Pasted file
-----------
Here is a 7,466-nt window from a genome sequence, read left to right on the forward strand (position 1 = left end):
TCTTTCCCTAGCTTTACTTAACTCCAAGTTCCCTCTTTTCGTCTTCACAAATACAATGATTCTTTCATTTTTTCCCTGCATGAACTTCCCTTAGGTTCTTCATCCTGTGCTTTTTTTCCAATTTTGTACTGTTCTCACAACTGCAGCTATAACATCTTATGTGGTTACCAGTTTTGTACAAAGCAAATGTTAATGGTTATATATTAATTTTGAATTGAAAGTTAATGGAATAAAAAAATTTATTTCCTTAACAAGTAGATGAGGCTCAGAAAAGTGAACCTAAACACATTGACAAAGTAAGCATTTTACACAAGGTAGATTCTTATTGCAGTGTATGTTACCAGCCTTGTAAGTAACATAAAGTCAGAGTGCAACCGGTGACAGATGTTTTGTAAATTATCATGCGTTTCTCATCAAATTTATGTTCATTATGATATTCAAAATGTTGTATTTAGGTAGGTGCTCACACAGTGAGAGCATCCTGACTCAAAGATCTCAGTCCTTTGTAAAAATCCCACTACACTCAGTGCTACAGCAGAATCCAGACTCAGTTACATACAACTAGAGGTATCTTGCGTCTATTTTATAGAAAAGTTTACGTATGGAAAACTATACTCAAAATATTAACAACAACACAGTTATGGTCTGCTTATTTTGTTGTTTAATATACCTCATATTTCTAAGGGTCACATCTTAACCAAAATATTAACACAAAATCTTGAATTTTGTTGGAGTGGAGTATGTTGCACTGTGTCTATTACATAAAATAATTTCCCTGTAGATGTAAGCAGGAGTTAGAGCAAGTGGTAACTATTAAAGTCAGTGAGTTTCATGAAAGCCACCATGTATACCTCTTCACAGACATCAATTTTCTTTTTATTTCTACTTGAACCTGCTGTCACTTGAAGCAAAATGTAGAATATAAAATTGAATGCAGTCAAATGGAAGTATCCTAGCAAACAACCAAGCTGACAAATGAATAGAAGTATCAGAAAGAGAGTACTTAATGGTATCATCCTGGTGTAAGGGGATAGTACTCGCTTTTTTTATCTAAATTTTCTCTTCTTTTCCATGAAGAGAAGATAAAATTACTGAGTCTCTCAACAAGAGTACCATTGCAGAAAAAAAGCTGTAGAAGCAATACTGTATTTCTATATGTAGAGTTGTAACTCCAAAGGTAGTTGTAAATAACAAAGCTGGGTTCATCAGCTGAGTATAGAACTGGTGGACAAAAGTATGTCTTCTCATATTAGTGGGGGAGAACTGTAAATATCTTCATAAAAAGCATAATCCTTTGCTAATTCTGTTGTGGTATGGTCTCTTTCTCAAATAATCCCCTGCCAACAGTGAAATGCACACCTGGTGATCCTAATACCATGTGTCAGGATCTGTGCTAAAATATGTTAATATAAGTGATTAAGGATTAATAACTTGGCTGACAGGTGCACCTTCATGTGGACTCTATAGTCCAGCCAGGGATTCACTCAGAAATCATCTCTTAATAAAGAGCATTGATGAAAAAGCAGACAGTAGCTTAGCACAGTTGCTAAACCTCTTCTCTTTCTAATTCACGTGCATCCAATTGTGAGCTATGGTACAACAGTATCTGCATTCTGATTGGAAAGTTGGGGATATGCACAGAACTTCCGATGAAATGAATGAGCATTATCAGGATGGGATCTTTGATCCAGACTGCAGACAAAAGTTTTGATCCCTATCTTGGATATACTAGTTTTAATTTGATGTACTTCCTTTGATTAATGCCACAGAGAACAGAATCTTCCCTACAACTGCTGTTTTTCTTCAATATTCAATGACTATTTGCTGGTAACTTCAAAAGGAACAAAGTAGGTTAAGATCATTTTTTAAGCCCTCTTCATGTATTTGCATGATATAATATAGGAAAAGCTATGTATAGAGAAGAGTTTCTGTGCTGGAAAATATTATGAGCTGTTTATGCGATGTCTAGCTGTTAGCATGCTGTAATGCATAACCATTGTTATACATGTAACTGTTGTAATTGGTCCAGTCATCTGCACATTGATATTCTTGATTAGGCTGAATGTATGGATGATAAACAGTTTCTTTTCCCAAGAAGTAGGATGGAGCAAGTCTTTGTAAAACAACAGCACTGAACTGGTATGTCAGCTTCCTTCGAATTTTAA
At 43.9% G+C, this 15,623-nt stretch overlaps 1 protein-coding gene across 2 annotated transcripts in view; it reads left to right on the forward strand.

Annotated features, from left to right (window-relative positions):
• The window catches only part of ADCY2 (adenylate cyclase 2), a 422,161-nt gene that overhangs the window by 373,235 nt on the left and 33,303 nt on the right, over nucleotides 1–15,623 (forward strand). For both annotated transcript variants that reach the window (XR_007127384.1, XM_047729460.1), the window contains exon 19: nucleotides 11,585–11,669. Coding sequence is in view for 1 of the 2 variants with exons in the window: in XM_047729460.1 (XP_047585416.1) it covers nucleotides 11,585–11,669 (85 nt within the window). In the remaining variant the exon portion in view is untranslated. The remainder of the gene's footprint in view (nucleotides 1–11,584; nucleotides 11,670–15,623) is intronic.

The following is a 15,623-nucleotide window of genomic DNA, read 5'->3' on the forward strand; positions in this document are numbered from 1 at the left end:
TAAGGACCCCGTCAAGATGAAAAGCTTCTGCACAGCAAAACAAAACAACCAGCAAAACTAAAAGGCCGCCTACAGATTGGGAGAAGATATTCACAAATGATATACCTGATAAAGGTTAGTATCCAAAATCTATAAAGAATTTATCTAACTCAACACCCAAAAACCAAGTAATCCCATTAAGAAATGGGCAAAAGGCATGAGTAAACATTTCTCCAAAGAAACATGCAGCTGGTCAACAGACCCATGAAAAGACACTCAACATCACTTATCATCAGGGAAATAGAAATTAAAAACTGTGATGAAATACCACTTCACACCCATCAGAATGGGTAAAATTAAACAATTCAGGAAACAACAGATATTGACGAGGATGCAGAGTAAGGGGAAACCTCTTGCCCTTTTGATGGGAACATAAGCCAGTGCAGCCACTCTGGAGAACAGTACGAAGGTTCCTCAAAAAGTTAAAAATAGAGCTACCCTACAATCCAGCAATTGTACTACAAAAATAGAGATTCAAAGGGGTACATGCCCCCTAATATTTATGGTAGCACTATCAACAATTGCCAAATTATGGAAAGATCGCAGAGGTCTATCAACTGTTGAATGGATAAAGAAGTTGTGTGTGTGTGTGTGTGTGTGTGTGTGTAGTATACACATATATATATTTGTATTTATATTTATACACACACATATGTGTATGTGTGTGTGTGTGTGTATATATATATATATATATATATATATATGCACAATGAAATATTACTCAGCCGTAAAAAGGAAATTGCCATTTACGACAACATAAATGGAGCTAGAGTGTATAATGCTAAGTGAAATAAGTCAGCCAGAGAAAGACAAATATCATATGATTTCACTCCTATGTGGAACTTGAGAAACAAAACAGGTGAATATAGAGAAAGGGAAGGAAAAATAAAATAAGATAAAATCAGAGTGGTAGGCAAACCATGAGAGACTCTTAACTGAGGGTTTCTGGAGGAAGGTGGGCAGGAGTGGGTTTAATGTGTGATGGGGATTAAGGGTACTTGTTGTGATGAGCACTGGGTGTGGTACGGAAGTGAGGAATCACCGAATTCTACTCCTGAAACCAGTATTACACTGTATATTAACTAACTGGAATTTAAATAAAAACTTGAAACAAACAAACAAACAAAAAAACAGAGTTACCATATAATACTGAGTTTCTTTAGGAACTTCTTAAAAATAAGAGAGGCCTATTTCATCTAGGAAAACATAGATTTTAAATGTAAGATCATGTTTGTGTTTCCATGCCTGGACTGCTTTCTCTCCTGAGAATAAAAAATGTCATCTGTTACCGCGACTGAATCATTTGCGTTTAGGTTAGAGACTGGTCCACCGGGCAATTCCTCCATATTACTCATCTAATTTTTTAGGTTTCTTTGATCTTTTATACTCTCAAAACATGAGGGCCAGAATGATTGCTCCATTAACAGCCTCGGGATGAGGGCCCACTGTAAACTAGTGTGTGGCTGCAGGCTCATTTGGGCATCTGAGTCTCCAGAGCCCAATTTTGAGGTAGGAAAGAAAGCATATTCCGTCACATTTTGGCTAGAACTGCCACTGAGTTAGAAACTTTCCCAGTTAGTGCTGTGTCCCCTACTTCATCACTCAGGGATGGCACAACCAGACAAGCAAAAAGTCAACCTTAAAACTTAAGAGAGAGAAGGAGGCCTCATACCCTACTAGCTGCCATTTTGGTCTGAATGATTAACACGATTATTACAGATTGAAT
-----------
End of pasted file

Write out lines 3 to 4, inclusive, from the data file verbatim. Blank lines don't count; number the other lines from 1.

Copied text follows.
At 43.9% G+C, this 15,623-nt stretch overlaps 1 protein-coding gene across 2 annotated transcripts in view; it reads left to right on the forward strand.

Annotated features, from left to right (window-relative positions):